Givenchy with Audrey Hepburn in the mid-’80s.
Photo: Hulton Archive (Getty Images)

Hubert de Givenchy, the French couturier whose simple, elegant creations made him a favorite of famous women like Audrey Hepburn, Elizabeth Taylor, Grace Kelly, and Jacqueline Kennedy—women whose style trickled down to influence fashion in general throughout the 1950s and 1960s—has died, the fashion house that bears his name has confirmed. He died at home in Paris over the weekend, as The New York Times reports. He was 91.

Born into an aristocratic family, Givenchy was only 24 years old when he debuted his first collection in February 1952, introducing the concept of separates to women’s fashion for the first time. He was an immediate success, with one British fashion writer remarking, “these dresses remind you of that first, best glass of champagne.” Givenchy’s style was praised as a lighter, but still refined alternative to the tiny nipped waists and heavy fabrics of Christian Dior’s famous “New Look,” and off of his first collection alone Givenchy was able to pay off his creditors and take ownership of his own design house. He sold Givenchy in 1988 to a luxury-brand conglomerate, but stayed on until his retirement in 1995. He was succeeded by John Galliano, then by Alexander McQueen; Riccardo Tisci is currently head of the Givenchy label, which remains popular among celebrities to this day. (Chadwick Boseman and Gal Gadot both wore Givenchy to this year’s Academy Awards.)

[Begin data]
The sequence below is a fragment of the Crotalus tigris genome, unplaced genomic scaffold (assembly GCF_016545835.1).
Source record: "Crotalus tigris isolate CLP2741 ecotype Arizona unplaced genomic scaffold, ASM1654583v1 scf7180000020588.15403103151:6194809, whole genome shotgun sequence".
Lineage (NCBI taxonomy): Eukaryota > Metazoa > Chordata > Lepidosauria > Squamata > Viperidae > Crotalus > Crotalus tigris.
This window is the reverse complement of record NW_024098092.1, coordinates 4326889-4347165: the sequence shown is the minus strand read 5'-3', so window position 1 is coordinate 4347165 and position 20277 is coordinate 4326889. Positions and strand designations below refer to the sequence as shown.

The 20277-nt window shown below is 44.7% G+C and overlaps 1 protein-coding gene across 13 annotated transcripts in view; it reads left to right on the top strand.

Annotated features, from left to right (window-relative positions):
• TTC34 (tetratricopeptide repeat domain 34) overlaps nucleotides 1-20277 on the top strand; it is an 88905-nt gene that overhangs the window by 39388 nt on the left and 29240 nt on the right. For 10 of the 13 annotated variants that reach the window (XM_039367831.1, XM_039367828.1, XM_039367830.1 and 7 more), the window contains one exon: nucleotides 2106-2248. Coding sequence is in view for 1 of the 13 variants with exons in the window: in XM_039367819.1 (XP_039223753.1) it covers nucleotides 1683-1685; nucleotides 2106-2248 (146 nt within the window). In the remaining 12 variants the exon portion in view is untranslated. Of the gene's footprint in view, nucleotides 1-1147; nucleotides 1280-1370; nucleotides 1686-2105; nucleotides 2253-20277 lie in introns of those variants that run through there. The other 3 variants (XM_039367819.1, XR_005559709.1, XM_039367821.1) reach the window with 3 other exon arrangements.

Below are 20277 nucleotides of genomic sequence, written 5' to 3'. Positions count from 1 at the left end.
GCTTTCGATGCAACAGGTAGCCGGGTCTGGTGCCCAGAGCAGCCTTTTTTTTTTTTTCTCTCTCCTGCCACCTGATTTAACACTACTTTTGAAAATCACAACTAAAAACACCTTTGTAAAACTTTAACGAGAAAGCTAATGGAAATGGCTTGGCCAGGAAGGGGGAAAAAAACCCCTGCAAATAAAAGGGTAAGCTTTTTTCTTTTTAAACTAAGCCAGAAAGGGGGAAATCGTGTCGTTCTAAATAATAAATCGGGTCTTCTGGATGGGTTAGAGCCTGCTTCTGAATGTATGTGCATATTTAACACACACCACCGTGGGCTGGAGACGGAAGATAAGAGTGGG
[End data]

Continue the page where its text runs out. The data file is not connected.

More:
But Givenchy’s most iconic celebrity collaboration was undoubtedly between its founder and Audrey Hepburn, who wore Givenchy designs in films like Sabrina (1954), Funny Face (1957), and Charade (1963) and remained a close friend of the designer’s until her death in 1993. Hubert de Givenchy also designed Hepburn’s iconic sleeveless black dress in Breakfast At Tiffany’s (1961), a garment that helped bring the idea of the “little black dress” into the mainstream, and created a fragrance called L`Interdit for her use only. The BBC quotes Hepburn as saying of Givenchy’s designs, “Givenchy’s lovely simple clothes [gave me] the feeling of being whoever I played.”

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Givenchy is survived by his partner, fashion designer Philippe Venet. His family is asking that fans donate to UNICEF in his honor.